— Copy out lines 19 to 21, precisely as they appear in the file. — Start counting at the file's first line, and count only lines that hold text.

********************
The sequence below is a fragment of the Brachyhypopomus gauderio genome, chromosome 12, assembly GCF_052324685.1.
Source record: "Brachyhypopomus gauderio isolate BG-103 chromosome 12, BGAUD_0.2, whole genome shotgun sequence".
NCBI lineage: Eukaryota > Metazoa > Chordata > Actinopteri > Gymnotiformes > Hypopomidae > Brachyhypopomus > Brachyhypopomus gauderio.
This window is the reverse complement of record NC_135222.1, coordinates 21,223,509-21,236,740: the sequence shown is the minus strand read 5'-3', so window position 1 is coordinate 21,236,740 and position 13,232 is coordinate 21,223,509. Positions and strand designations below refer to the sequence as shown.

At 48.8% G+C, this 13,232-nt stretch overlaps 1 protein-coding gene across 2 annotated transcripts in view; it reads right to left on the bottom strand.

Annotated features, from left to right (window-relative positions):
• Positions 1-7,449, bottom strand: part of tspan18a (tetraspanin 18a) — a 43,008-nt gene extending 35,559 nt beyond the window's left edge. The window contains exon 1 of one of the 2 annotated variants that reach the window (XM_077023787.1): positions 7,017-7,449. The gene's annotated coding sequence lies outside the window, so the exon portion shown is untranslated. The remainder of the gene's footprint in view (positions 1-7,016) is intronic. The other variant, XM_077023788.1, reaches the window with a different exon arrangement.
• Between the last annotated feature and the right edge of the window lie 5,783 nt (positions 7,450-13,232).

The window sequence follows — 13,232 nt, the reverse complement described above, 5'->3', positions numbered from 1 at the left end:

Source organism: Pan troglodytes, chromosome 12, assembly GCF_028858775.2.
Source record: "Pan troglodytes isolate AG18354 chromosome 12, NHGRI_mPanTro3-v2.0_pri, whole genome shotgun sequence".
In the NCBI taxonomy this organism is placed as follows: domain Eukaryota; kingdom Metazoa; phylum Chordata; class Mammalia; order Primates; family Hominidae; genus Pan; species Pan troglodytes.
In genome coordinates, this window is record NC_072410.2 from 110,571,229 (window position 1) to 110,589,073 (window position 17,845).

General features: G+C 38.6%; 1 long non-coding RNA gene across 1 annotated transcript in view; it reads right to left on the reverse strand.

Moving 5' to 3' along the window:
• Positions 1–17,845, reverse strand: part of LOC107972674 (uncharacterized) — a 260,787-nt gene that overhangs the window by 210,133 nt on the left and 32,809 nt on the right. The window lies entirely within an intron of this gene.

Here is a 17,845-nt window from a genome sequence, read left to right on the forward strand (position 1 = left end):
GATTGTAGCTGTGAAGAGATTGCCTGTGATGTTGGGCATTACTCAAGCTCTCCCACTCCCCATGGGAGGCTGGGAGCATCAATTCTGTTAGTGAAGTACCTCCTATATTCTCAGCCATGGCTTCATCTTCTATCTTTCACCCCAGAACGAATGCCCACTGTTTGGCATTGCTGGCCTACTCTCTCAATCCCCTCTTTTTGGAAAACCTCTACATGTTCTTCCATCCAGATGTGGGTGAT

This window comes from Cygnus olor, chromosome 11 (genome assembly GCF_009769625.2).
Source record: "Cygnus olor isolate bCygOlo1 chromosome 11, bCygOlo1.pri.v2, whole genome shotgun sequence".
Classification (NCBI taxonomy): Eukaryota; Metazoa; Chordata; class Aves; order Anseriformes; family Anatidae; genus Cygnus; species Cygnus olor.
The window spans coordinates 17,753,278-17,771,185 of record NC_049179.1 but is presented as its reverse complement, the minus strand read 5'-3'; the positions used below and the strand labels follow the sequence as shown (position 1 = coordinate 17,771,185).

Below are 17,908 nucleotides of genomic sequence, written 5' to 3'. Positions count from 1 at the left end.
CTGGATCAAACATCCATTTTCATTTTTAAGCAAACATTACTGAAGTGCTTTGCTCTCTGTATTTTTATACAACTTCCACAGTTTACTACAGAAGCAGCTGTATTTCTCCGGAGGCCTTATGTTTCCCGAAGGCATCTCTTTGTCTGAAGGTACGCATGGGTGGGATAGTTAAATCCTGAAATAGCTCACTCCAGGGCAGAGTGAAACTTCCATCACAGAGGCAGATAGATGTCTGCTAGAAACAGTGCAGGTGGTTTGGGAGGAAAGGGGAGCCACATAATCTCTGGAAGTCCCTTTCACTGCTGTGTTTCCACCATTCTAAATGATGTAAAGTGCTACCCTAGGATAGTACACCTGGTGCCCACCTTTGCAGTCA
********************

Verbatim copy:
This window comes from Cygnus olor, chromosome 11 (genome assembly GCF_009769625.2).
Source record: "Cygnus olor isolate bCygOlo1 chromosome 11, bCygOlo1.pri.v2, whole genome shotgun sequence".
Classification (NCBI taxonomy): Eukaryota; Metazoa; Chordata; class Aves; order Anseriformes; family Anatidae; genus Cygnus; species Cygnus olor.